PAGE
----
With the previous point in mind, I want to express my deep empathy for people who are transgender. Not that I’ve faced anything like the oppression that transgender people routinely face, but I feel like my experience of not wanting or needing surgery and yet having it forced on me is the mirror image of many transgender people’s experience of wanting or needing surgery and being denied it. Their experience and my own are two sides of the same coin of the gender-binary smack-down: there’s a right way to be and you’ll be forced to conform.
Replacing the Gender Binary with the Gender Spectrum
The gender binary hurts everyone. It is most obviously harmful for the ones caught in the middle: intersex, genderqueer and transgender. The gender binary either refuses to acknowledge their existence, or it declares them broken. It is clearly harmful for people like me who are a little bit different; we can be forced to conform—surgically/violently. The gender binary is also subtly, insidiously harmful to the population at large: girls are held to an impossible physical standard; boys are shamed for liking anything that is insufficiently ‘macho’. Even when the gender ideals are adjusted to account for those who don’t embody the dominant culture’s ideal categories of femininity or masculinity, the overarching parameters of the gender binary enforce conformity and uniformity instead of celebrating variety and diversity.
Binary thinking leads to reductionistic and often painful, even oppressive results. Even minor deviations from the norm demand forceful (in my case surgical) solutions that can cause huge and lasting harm. Even with good intentions, this notion that there is something to be fixed is harmful, literally damaging. We need to switch from a “this is something that has to be fixed” binary culture to a “this is something to be celebrated” spectrum culture.
I am finding the struggle increasingly problematic in my Evangelical Christian community and am seriously considering leaving the Evangelical faith tradition in which I was raised. My question to my faith community and those segments of the population at large who still operate by way of the gender binary is: what are you going to do with someone like me?
2016 Addendum: Current Identification and a Few More Definitions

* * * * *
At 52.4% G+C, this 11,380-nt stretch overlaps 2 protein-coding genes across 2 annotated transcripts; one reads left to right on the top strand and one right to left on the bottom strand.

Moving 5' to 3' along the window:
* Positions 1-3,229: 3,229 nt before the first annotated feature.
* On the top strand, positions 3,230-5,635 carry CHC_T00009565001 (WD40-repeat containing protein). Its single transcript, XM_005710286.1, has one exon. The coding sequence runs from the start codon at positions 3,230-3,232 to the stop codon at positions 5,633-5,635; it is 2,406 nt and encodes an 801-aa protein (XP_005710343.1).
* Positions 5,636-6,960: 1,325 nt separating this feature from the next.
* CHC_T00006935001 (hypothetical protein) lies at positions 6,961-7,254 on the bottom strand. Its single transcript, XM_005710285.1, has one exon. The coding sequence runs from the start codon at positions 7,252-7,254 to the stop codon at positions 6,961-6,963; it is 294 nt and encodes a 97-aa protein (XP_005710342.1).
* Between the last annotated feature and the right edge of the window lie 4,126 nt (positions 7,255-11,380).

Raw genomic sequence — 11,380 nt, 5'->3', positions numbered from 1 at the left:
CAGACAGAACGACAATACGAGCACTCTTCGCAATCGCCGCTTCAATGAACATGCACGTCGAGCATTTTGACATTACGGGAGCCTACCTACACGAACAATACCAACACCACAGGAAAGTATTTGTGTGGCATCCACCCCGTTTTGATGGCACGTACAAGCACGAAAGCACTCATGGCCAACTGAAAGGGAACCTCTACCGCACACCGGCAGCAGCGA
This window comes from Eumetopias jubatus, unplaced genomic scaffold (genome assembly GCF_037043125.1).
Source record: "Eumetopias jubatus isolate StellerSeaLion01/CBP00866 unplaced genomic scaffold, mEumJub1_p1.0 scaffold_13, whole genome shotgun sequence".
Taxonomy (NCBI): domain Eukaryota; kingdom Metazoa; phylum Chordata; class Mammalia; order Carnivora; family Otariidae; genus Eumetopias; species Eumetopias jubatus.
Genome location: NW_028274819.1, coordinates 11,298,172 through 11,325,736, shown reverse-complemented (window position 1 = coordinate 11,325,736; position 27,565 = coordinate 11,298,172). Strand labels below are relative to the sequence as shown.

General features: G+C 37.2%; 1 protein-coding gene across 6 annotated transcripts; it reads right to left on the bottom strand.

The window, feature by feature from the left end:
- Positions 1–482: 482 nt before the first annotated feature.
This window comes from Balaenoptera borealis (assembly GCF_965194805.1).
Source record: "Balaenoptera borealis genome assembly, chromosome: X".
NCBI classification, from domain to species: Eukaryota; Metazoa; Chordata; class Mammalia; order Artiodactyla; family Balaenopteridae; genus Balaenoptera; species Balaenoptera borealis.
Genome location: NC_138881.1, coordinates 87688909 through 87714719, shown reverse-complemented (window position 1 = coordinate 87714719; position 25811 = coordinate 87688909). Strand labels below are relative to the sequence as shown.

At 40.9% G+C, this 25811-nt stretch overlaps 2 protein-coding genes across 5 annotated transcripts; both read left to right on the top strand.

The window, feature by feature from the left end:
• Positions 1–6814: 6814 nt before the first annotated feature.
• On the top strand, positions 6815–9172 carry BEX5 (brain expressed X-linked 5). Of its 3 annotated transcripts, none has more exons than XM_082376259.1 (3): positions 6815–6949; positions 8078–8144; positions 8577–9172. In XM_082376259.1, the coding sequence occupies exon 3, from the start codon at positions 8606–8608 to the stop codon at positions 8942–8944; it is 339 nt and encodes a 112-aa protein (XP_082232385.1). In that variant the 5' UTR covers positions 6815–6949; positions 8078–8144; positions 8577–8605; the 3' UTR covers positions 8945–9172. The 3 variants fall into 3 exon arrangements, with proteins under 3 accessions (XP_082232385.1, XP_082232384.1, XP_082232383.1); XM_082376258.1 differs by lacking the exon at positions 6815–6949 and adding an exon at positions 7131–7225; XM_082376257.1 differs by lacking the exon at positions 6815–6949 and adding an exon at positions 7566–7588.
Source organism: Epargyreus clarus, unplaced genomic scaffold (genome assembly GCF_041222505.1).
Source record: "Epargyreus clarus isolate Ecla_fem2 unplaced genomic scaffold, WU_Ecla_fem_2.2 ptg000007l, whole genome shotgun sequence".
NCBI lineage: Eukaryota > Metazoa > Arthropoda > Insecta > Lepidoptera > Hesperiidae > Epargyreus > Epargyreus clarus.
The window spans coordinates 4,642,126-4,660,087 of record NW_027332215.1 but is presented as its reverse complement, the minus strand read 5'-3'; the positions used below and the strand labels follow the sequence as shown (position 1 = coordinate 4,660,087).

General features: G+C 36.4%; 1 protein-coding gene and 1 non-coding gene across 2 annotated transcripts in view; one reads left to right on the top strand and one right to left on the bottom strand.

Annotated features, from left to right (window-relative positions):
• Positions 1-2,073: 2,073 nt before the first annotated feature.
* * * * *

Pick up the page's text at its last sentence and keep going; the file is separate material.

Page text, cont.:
In the years since I originally wrote this essay, I’ve come to embrace somewhat wider definitions of Intersex and Transgender and now identify (if only slightly) as both.
Perhaps some new definitions are in order here. In the original essay, I left out the term ‘Gender Non-conforming’ for the sake of simplicity. Whereas we use the term ‘genderqueer’ for someone who has a non-binary (i.e. neither ‘male’ nor ‘female’) gender identity, we use the term ‘gender non-conforming’ for someone who does identify as ‘male’ or ‘female’, but does so in an untraditional manner. My gender identity is ‘gender non-conforming male’—gender-wise, I’m male with some quirks.
Now let’s revisit ‘Intersex’. There are many layers to biological sex; a non-exhaustive list includes: chromosomes, functional hormone levels, what organs you have, and how those organs are arranged. There is a ‘typical’ female configuration for all of these, and a ‘typical’ male configuration, but if any part of the configuration on any of the layers is atypical (i.e. non-binary, i.e. not strictly-male or strictly-female), then you qualify as intersex. It’s a spectrum—a pretty broad one at that—and more people technically qualify than they probably realize. In my case, essentially, I had male organs in a female arrangement (my testicles were where ovaries would typically be). This is pretty minor as far as intersex goes—basically, I’m biologically male with some quirks.
I use that phrasing to draw the parallel between my biological sex and my gender identity. In fact, I’m going to make up a completely new term here (seriously, no one else uses this term, I’m making it up new): (Biological) Sex Non-conforming. So now I can say this: My biological sex is sex non-conforming male, and my gender identity is gender non-conforming male. They aligned nicely, didn’t they. Neat!
Now let’s revisit ‘Transgender’. Someone is transgender (or just ‘trans’, for short) if their biological sex and their gender identity don’t align.9 Conversely, someone is ‘Cisgender’ (i.e. not Transgender) if their biological sex matches their gender identity. So in my case, I was born Cisgender—sex non-conforming male matching gender non-conforming male. But because of the gender binary, doctors “transitioned” me to a more conventional male sex, bringing me out of alignment and I was made Trans.
Admittedly, my sex non-conforming was minor, and my misalignment similarly slight, and if that were all there was to it I probably wouldn’t bother identifying as Intersex and Trans. But I could feel that my testicle was out of place. It felt wrong. And that feeling of bodily wrongness is called ‘Dysphoria’, which is a classic trait of being Trans.10 Now, if it just stopped at that minor dysphoria, I still probably wouldn’t bother identifying as Trans because the dysphoria was easily ignorable. Until one day it wasn’t. And then not only was the dysphoria not ignorable, it was painful. Then excruciating. Then disabling. And now the pain is a fundamental part of my identity, and as a result, Intersex and Trans are also fundamental parts of my identity.